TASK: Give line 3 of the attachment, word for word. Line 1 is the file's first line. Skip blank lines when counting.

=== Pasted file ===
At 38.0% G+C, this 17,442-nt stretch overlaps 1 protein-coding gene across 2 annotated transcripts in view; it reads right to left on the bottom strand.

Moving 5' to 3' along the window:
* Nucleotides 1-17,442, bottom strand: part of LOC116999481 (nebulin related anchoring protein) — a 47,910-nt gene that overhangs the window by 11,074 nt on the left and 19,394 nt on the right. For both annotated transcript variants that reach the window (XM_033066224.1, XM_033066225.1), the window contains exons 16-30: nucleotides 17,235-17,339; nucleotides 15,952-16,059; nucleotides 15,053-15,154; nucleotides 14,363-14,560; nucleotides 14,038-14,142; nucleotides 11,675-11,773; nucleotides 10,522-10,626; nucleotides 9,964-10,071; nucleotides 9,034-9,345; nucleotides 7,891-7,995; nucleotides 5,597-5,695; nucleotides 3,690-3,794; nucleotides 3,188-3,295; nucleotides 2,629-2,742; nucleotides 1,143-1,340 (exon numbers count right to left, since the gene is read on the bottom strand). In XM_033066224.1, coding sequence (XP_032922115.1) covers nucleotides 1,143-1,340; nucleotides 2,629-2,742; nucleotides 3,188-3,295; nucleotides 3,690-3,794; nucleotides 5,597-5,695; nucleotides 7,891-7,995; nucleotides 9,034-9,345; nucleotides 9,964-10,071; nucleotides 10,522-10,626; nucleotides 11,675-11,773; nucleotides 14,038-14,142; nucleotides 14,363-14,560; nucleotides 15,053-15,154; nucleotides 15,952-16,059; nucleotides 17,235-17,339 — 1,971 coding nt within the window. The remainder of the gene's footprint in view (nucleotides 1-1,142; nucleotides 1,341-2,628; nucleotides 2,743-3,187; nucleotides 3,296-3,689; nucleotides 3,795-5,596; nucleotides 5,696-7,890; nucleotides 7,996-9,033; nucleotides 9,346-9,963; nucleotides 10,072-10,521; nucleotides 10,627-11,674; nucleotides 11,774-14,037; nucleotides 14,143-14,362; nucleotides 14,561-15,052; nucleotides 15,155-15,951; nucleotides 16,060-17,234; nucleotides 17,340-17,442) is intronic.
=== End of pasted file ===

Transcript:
* Nucleotides 1-17,442, bottom strand: part of LOC116999481 (nebulin related anchoring protein) — a 47,910-nt gene that overhangs the window by 11,074 nt on the left and 19,394 nt on the right. For both annotated transcript variants that reach the window (XM_033066224.1, XM_033066225.1), the window contains exons 16-30: nucleotides 17,235-17,339; nucleotides 15,952-16,059; nucleotides 15,053-15,154; nucleotides 14,363-14,560; nucleotides 14,038-14,142; nucleotides 11,675-11,773; nucleotides 10,522-10,626; nucleotides 9,964-10,071; nucleotides 9,034-9,345; nucleotides 7,891-7,995; nucleotides 5,597-5,695; nucleotides 3,690-3,794; nucleotides 3,188-3,295; nucleotides 2,629-2,742; nucleotides 1,143-1,340 (exon numbers count right to left, since the gene is read on the bottom strand). In XM_033066224.1, coding sequence (XP_032922115.1) covers nucleotides 1,143-1,340; nucleotides 2,629-2,742; nucleotides 3,188-3,295; nucleotides 3,690-3,794; nucleotides 5,597-5,695; nucleotides 7,891-7,995; nucleotides 9,034-9,345; nucleotides 9,964-10,071; nucleotides 10,522-10,626; nucleotides 11,675-11,773; nucleotides 14,038-14,142; nucleotides 14,363-14,560; nucleotides 15,053-15,154; nucleotides 15,952-16,059; nucleotides 17,235-17,339 — 1,971 coding nt within the window. The remainder of the gene's footprint in view (nucleotides 1-1,142; nucleotides 1,341-2,628; nucleotides 2,743-3,187; nucleotides 3,296-3,689; nucleotides 3,795-5,596; nucleotides 5,696-7,890; nucleotides 7,996-9,033; nucleotides 9,346-9,963; nucleotides 10,072-10,521; nucleotides 10,627-11,674; nucleotides 11,774-14,037; nucleotides 14,143-14,362; nucleotides 14,561-15,052; nucleotides 15,155-15,951; nucleotides 16,060-17,234; nucleotides 17,340-17,442) is intronic.